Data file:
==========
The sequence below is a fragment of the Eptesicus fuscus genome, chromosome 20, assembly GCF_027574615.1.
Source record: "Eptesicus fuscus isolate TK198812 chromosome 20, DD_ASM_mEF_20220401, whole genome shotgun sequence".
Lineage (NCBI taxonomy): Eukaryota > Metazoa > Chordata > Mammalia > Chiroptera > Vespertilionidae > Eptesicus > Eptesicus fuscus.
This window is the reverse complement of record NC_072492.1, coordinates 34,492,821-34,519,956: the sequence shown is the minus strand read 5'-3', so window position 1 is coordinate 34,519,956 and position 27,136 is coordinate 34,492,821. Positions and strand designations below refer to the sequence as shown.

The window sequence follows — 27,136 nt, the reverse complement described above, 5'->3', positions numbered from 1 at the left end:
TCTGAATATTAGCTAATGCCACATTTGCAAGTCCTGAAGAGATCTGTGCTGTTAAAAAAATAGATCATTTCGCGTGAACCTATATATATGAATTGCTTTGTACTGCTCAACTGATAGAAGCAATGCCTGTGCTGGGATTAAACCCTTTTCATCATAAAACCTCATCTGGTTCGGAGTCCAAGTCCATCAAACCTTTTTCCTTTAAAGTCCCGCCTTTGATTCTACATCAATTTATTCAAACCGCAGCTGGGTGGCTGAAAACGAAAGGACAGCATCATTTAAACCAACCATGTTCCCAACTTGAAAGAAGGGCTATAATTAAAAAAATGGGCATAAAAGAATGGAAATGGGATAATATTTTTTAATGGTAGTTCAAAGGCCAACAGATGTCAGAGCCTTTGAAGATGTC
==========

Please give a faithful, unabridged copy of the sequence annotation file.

The sequence below is a fragment of the Eptesicus fuscus genome, chromosome 20, assembly GCF_027574615.1.
Source record: "Eptesicus fuscus isolate TK198812 chromosome 20, DD_ASM_mEF_20220401, whole genome shotgun sequence".
Lineage (NCBI taxonomy): Eukaryota > Metazoa > Chordata > Mammalia > Chiroptera > Vespertilionidae > Eptesicus > Eptesicus fuscus.
This window is the reverse complement of record NC_072492.1, coordinates 34,492,821-34,519,956: the sequence shown is the minus strand read 5'-3', so window position 1 is coordinate 34,519,956 and position 27,136 is coordinate 34,492,821. Positions and strand designations below refer to the sequence as shown.

The window sequence follows — 27,136 nt, the reverse complement described above, 5'->3', positions numbered from 1 at the left end:
TCTGAATATTAGCTAATGCCACATTTGCAAGTCCTGAAGAGATCTGTGCTGTTAAAAAAATAGATCATTTCGCGTGAACCTATATATATGAATTGCTTTGTACTGCTCAACTGATAGAAGCAATGCCTGTGCTGGGATTAAACCCTTTTCATCATAAAACCTCATCTGGTTCGGAGTCCAAGTCCATCAAACCTTTTTCCTTTAAAGTCCCGCCTTTGATTCTACATCAATTTATTCAAACCGCAGCTGGGTGGCTGAAAACGAAAGGACAGCATCATTTAAACCAACCATGTTCCCAACTTGAAAGAAGGGCTATAATTAAAAAAATGGGCATAAAAGAATGGAAATGGGATAATATTTTTTAATGGTAGTTCAAAGGCCAACAGATGTCAGAGCCTTTGAAGATGTC